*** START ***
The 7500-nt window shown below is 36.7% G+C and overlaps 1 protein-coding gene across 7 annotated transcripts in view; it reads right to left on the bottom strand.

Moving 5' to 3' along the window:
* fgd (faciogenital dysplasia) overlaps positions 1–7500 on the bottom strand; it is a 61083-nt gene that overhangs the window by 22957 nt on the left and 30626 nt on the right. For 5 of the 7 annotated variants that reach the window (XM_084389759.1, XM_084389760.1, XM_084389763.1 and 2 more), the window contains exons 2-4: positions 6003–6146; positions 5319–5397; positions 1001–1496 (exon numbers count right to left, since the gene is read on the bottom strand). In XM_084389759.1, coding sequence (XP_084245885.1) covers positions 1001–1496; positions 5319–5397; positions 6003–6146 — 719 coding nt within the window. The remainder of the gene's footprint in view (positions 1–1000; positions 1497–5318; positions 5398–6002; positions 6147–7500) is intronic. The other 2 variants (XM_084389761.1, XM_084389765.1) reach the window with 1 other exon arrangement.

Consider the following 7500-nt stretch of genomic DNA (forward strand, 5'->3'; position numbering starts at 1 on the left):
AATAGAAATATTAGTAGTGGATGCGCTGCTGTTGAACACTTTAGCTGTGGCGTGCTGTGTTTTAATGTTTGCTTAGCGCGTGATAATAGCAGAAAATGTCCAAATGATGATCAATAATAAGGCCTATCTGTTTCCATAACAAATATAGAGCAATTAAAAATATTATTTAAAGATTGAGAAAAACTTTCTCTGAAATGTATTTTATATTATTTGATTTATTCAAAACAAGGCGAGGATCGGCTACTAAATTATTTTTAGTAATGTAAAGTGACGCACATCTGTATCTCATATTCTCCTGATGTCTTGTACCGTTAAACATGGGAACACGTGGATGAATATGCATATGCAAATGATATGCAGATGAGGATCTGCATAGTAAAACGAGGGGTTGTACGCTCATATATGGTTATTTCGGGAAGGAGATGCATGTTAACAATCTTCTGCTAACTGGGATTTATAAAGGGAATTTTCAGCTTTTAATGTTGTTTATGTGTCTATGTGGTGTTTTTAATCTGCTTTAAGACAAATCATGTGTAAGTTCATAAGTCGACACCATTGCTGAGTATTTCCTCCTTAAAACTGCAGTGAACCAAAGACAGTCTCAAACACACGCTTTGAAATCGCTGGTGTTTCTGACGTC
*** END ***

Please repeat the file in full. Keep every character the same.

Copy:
The 7500-nt window shown below is 36.7% G+C and overlaps 1 protein-coding gene across 7 annotated transcripts in view; it reads right to left on the bottom strand.

Moving 5' to 3' along the window:
* fgd (faciogenital dysplasia) overlaps positions 1–7500 on the bottom strand; it is a 61083-nt gene that overhangs the window by 22957 nt on the left and 30626 nt on the right. For 5 of the 7 annotated variants that reach the window (XM_084389759.1, XM_084389760.1, XM_084389763.1 and 2 more), the window contains exons 2-4: positions 6003–6146; positions 5319–5397; positions 1001–1496 (exon numbers count right to left, since the gene is read on the bottom strand). In XM_084389759.1, coding sequence (XP_084245885.1) covers positions 1001–1496; positions 5319–5397; positions 6003–6146 — 719 coding nt within the window. The remainder of the gene's footprint in view (positions 1–1000; positions 1497–5318; positions 5398–6002; positions 6147–7500) is intronic. The other 2 variants (XM_084389761.1, XM_084389765.1) reach the window with 1 other exon arrangement.

Consider the following 7500-nt stretch of genomic DNA (forward strand, 5'->3'; position numbering starts at 1 on the left):
AATAGAAATATTAGTAGTGGATGCGCTGCTGTTGAACACTTTAGCTGTGGCGTGCTGTGTTTTAATGTTTGCTTAGCGCGTGATAATAGCAGAAAATGTCCAAATGATGATCAATAATAAGGCCTATCTGTTTCCATAACAAATATAGAGCAATTAAAAATATTATTTAAAGATTGAGAAAAACTTTCTCTGAAATGTATTTTATATTATTTGATTTATTCAAAACAAGGCGAGGATCGGCTACTAAATTATTTTTAGTAATGTAAAGTGACGCACATCTGTATCTCATATTCTCCTGATGTCTTGTACCGTTAAACATGGGAACACGTGGATGAATATGCATATGCAAATGATATGCAGATGAGGATCTGCATAGTAAAACGAGGGGTTGTACGCTCATATATGGTTATTTCGGGAAGGAGATGCATGTTAACAATCTTCTGCTAACTGGGATTTATAAAGGGAATTTTCAGCTTTTAATGTTGTTTATGTGTCTATGTGGTGTTTTTAATCTGCTTTAAGACAAATCATGTGTAAGTTCATAAGTCGACACCATTGCTGAGTATTTCCTCCTTAAAACTGCAGTGAACCAAAGACAGTCTCAAACACACGCTTTGAAATCGCTGGTGTTTCTGACGTC